Green Cards: The Ticket To Permanent Residency
Achieving permanent residency in the United States means first obtaining a green card, referred to officially as a permanent resident card. Green cards allow individuals to work and reside within the country long term. However, securing a green card is not always easy, and there are many different types from which to choose.
At Schwartz Posel Immigration Law Group, we help diverse clients from countries around the world in the pursuit of permanent resident status for themselves and their loved ones. With us at your side, you can rest assured that your green card documents will be filed correctly and on time. Our team will ensure your application adheres to every regulation so that you have the best chance possible of obtaining permanent residency in the U.S.
Our attorneys have more than 100 years of collective experience and will be at your side throughout every step of the application process.
What Options Are Available For Obtaining A Green Card?
Our immigration attorneys will help you select the best path to permanent U.S. residency from the following options.
Green Card Through Family
If you are the immediate relative of a U.S. citizen, your family member can help you receive a green card by submitting an I-130 petition to U.S. Citizenship and Immigration Services (USCIS) on your behalf. If USCIS approves the petition, you will then be added to a visa waiting list. As visas become available, they are awarded to the family members of U.S. citizens in a specific order of preference, with unmarried, adult children given the highest priority.
After receiving your visa, your U.S. citizen family member may then file a petition to adjust your immigration status to alien permanent resident, which grants you a green card. Alternatively, you may file an application through consular processing in your home country to have your status changed.
Green Card Through Employment
If you have been hired by a U.S.-based employer, then they may petition for you to receive a green card so you may live and work in the United States. However, your employer must first agree to pay you a fair wage and ensure that there are no eligible workers with U.S. citizenship available to fill your position instead. There are a variety of employment-based visas, including:
- EB-1 Visa: If you possess an “extraordinary ability” in business, education, athletics, science or the arts, you may be eligible for an EB-1 visa. Outstanding researchers and intra-company transferees are also eligible.
- EB-2 Visa: Your employer can sponsor you for an EB-2 visa if you hold an advanced degree or if your work could contribute substantially to the United States’ economy, welfare, culture or educational interests.
- EB-3 Visa: You may qualify for an EB-3 visa if you hold a bachelor’s degree, have at least two years of experience as a skilled worker, or have less than two years’ experience in unskilled work but operate in a field for which the United States does not have enough qualified laborers available.
- EB-4 Visa: EB-4 visas are strictly for religious workers. To be an eligible applicant, you must be a member of a religious denomination that has established a nonprofit organization in the U.S. You must also have been a registered member of that nonprofit organization for a minimum of two years before filing an EB-4 visa application.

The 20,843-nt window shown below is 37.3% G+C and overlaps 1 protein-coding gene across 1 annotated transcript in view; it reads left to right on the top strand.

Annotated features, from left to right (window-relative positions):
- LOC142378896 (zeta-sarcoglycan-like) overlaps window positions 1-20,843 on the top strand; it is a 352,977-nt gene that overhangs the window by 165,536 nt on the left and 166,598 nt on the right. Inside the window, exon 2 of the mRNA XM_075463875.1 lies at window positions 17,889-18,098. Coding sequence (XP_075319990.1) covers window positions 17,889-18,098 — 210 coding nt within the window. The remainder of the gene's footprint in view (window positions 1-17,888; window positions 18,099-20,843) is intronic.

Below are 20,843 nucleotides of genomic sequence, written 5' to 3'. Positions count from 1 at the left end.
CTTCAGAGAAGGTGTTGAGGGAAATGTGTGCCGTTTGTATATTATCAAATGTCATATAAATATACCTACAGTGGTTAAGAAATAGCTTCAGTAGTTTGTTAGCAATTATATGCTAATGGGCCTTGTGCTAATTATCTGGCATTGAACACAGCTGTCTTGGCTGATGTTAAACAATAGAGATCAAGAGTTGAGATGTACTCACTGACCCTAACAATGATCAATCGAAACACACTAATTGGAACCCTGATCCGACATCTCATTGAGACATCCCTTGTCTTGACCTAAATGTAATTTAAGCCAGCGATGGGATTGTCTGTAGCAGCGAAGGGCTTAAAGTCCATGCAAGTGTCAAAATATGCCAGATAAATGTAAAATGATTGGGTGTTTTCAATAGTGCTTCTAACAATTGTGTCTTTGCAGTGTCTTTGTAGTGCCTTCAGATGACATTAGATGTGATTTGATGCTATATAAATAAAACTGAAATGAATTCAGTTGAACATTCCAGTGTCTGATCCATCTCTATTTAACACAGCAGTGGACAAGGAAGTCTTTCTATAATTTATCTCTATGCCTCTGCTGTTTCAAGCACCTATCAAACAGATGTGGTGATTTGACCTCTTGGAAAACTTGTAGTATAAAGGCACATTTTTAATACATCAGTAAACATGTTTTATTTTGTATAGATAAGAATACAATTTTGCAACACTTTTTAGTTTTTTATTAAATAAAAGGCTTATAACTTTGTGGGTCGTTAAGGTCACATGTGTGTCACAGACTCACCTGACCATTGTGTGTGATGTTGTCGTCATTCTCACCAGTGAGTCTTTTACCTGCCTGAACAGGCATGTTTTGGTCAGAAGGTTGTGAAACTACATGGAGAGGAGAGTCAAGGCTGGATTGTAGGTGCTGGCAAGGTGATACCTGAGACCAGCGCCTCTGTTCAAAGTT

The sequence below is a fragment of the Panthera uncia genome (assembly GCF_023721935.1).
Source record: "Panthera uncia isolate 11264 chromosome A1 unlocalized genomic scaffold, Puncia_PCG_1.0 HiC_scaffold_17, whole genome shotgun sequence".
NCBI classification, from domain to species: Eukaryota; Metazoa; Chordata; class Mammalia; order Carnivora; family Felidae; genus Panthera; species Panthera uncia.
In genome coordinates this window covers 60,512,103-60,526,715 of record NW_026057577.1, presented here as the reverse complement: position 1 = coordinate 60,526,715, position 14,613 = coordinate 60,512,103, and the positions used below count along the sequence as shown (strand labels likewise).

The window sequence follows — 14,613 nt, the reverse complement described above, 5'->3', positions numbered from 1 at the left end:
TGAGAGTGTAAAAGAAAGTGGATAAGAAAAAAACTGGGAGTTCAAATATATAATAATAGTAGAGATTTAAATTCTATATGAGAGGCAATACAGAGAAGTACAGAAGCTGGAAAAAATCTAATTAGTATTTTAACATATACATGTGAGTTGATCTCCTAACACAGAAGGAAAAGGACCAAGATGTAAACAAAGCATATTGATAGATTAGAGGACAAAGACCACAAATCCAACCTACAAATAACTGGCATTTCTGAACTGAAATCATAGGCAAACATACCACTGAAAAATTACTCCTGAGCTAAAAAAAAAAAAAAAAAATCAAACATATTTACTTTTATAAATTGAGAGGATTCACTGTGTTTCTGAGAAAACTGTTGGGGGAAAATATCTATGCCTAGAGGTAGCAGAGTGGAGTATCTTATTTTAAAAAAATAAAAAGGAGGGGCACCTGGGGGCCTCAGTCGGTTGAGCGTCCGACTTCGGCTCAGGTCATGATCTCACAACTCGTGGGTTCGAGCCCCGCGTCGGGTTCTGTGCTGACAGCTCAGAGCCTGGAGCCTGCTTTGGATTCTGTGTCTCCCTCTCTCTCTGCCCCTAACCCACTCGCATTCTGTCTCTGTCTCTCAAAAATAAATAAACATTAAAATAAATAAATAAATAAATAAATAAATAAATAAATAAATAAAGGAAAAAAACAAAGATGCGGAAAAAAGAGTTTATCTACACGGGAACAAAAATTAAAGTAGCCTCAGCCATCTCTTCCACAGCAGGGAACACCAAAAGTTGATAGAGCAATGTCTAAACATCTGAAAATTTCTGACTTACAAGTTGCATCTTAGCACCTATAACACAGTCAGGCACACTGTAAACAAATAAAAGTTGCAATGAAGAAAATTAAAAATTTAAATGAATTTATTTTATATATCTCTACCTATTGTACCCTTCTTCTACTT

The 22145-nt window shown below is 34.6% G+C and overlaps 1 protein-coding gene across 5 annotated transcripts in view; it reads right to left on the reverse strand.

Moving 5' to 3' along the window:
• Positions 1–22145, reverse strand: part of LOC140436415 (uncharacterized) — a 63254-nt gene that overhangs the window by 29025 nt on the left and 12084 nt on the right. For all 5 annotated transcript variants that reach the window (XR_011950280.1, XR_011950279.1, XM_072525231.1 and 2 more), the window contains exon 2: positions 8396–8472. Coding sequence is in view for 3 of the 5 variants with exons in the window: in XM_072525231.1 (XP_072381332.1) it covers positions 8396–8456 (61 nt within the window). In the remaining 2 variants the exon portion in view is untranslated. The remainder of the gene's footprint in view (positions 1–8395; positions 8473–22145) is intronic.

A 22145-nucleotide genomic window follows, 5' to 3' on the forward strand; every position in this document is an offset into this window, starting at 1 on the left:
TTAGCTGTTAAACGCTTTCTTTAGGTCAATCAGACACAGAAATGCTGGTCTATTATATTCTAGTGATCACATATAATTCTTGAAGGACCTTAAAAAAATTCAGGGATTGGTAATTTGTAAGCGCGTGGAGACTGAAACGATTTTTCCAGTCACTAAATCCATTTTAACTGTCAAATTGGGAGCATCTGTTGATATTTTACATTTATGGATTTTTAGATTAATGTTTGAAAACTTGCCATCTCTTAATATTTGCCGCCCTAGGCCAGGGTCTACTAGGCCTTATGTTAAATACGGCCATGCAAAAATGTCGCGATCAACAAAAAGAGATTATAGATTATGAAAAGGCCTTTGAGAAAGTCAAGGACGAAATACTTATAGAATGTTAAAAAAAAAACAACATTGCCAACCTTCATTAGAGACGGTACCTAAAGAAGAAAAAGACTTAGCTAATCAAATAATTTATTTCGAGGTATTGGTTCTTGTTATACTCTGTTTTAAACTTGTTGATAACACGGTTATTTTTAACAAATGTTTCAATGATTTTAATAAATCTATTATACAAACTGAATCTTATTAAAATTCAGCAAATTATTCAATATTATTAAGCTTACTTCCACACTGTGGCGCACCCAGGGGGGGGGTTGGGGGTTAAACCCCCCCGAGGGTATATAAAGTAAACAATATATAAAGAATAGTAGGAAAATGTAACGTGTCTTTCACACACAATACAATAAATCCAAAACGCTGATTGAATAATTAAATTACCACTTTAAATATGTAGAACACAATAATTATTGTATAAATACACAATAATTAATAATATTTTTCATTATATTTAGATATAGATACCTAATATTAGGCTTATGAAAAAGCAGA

- EB-5 Visa: If you plan to invest significant capital into an American commercial enterprise, you may be eligible for an EB-5 visa. There are several other steps and qualifications for an EB-5 visa that hopeful applicants will need to keep in mind.
Green Card Through Adoption
If you have adopted a child under 16 years of age from a foreign country and they have lived under your custody for at least two years, then you can file a petition for them to receive a visa. Once obtained, you can then begin the process to have their immigration status updated to permanent resident.
Green Card Through Religious Work
Are you applying to work for a nonprofit religious organization based in the United States? If so, the organization can file a green card petition for you to live and work in the U.S. In order to qualify, you must have been a member of your religious denomination for at least two years and have two years of immediate experience in the same vocation or profession you will be practicing in the U.S.
Green Card Through Refuge Or Asylum
Asylum petitions are available if you entered the U.S. legally or illegally due to fear of persecution, torture or death in your country of origin based on religion, nationality, race or other social factors. The U.S. also grants refuge to a set number of immigrants every year who face war, famine or civil unrest in their home countries.
Refugee and asylum-seeker visas are rare; you must show that your needs are of humanitarian concern and that your fears of harm or persecution are well-founded. If you receive a visa based on asylum or refuge, you may then petition for permanent residency after spending one year in the U.S.
Our Experienced Immigration Attorneys Are Here To Support You
Not sure which type of green card is best for you? Our team is ready to guide you on the path to gaining permanent residency in the U.S. Reach out to our office in Atlanta, Georgia, to learn more about your next steps for obtaining a green card.